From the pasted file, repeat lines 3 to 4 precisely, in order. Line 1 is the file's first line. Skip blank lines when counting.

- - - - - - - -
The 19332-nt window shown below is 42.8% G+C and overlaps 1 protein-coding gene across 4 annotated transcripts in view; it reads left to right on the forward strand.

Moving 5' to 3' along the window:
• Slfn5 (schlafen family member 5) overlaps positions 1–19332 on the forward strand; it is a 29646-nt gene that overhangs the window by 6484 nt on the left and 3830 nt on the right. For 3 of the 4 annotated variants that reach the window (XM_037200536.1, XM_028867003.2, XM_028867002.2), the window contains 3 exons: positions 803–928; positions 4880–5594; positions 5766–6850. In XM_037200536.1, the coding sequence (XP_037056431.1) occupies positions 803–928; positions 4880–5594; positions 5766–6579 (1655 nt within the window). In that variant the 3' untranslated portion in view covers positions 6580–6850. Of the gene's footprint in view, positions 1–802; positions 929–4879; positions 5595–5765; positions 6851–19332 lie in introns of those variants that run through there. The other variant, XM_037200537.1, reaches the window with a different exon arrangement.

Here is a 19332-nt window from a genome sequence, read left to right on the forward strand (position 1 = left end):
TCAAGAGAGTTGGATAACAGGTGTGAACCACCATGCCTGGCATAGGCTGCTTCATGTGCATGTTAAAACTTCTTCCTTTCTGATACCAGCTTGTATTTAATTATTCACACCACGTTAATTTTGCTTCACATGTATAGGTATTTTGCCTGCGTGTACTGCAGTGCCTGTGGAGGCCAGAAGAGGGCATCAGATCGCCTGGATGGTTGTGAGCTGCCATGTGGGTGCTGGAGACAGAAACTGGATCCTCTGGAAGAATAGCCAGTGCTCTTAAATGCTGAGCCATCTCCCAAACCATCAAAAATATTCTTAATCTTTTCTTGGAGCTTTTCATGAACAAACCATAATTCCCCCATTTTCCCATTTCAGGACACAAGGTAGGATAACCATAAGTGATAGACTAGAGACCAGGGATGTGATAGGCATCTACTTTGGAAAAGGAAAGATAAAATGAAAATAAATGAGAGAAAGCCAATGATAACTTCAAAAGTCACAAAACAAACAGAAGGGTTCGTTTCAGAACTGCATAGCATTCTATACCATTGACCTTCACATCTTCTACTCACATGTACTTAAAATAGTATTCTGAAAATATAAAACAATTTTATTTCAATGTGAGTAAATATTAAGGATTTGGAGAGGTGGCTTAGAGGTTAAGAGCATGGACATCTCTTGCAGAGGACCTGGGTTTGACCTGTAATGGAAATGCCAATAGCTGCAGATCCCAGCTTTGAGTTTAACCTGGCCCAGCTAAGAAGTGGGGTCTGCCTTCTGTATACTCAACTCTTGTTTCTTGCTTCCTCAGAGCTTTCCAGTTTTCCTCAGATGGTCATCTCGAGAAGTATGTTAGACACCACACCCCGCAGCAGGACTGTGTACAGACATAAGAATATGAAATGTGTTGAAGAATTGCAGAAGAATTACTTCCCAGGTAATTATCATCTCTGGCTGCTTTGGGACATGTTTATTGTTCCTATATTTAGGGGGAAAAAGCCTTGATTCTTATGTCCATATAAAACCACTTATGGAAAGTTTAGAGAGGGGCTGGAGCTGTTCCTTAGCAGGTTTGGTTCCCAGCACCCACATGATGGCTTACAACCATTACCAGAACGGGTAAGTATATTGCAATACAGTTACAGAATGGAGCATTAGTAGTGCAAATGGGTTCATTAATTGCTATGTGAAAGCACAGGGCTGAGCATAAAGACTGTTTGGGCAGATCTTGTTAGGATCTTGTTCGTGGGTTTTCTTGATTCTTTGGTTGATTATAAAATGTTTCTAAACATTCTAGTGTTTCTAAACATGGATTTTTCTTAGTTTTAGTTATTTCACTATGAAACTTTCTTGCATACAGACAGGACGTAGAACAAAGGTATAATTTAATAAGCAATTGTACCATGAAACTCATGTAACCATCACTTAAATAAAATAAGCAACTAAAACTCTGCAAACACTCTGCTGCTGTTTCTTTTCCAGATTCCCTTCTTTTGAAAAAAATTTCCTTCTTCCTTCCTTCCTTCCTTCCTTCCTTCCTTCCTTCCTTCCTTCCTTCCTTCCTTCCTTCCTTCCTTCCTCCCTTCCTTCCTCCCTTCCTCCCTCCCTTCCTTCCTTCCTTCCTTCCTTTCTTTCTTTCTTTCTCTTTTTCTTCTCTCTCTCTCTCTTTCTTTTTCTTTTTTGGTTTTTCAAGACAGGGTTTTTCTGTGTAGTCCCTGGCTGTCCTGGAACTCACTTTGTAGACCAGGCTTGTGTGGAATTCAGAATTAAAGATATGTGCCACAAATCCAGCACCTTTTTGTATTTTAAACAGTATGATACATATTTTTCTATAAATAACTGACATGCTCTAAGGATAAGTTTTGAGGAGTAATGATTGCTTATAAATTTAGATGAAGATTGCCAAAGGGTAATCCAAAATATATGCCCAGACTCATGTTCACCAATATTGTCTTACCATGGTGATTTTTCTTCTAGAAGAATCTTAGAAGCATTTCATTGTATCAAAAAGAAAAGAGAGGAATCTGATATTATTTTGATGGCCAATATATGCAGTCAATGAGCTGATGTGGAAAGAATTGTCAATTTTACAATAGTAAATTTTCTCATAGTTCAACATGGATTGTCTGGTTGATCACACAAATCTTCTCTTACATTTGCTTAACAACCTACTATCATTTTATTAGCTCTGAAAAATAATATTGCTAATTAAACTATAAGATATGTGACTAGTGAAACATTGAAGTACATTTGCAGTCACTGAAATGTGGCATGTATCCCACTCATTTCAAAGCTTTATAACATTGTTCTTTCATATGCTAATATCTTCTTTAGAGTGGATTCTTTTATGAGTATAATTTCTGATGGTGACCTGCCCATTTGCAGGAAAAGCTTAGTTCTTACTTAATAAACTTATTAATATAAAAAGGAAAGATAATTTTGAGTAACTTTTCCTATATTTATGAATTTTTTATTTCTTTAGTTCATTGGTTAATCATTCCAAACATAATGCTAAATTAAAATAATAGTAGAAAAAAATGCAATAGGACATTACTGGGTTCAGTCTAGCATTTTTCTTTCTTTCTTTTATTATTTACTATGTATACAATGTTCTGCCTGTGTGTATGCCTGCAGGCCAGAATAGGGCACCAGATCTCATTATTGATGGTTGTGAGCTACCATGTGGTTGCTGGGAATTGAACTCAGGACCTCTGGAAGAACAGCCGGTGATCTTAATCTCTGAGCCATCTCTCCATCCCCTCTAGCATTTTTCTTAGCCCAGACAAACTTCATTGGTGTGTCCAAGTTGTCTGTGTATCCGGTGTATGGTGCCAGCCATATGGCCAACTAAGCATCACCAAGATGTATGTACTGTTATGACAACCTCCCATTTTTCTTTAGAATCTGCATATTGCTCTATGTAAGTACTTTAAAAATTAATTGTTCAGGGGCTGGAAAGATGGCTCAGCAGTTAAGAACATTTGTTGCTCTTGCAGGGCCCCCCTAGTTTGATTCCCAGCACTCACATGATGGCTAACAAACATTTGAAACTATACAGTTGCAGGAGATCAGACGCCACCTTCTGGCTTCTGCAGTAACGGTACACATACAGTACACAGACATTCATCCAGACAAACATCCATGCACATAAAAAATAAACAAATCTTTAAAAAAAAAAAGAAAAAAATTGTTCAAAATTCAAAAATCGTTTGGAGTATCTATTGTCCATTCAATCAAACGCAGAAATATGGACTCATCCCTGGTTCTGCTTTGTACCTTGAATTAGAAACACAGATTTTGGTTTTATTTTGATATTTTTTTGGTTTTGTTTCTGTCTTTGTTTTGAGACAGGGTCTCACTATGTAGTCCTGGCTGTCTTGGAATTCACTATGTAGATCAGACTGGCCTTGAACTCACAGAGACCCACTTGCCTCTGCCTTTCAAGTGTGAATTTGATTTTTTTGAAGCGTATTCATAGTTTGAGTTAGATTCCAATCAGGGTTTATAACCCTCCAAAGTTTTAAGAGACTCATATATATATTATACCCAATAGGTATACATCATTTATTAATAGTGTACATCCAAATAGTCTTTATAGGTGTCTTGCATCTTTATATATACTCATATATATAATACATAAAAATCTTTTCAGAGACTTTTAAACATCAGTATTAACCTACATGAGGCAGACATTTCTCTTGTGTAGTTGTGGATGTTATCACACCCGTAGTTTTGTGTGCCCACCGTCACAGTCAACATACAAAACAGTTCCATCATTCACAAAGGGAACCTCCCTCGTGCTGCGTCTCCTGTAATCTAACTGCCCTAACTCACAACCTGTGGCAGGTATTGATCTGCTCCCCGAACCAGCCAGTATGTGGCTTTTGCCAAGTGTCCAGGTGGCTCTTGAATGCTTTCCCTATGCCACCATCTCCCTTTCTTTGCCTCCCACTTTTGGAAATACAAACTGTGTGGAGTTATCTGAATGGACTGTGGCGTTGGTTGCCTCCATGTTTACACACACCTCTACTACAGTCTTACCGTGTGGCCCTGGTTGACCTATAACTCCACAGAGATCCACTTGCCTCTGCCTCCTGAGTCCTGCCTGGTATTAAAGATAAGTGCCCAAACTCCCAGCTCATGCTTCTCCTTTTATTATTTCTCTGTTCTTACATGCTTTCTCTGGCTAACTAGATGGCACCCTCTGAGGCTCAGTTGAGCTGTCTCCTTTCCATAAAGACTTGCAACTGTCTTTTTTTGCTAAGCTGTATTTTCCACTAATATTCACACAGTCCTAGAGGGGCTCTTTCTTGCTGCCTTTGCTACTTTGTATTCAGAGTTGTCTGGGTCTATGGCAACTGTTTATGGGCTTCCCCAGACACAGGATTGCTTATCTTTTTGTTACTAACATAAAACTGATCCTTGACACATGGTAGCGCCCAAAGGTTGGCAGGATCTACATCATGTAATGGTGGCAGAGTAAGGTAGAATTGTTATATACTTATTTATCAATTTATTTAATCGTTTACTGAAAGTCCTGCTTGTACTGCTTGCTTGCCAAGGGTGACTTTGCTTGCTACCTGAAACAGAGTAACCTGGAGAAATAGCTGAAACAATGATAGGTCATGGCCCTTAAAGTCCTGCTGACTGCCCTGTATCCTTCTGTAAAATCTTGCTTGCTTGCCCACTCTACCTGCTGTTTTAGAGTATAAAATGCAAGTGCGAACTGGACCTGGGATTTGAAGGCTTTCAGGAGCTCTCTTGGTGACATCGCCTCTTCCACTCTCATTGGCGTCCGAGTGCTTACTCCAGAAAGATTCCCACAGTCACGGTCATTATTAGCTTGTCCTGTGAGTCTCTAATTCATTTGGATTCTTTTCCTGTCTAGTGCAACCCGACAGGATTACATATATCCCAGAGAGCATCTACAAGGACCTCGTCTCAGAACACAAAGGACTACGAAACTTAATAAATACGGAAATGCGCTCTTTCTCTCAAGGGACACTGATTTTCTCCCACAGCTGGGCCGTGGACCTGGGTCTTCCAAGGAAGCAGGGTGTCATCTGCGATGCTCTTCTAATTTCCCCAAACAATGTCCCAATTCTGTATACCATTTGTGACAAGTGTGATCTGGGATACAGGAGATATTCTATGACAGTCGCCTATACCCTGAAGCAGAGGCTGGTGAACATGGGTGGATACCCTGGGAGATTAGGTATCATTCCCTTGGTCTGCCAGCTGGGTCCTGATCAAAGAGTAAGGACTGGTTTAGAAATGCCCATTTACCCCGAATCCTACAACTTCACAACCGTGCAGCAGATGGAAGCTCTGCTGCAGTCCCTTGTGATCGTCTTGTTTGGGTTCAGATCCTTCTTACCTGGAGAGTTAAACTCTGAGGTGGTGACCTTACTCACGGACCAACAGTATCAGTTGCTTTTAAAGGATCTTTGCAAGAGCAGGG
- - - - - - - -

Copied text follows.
• Slfn5 (schlafen family member 5) overlaps positions 1–19332 on the forward strand; it is a 29646-nt gene that overhangs the window by 6484 nt on the left and 3830 nt on the right. For 3 of the 4 annotated variants that reach the window (XM_037200536.1, XM_028867003.2, XM_028867002.2), the window contains 3 exons: positions 803–928; positions 4880–5594; positions 5766–6850. In XM_037200536.1, the coding sequence (XP_037056431.1) occupies positions 803–928; positions 4880–5594; positions 5766–6579 (1655 nt within the window). In that variant the 3' untranslated portion in view covers positions 6580–6850. Of the gene's footprint in view, positions 1–802; positions 929–4879; positions 5595–5765; positions 6851–19332 lie in introns of those variants that run through there. The other variant, XM_037200537.1, reaches the window with a different exon arrangement.

Here is a 19332-nt window from a genome sequence, read left to right on the forward strand (position 1 = left end):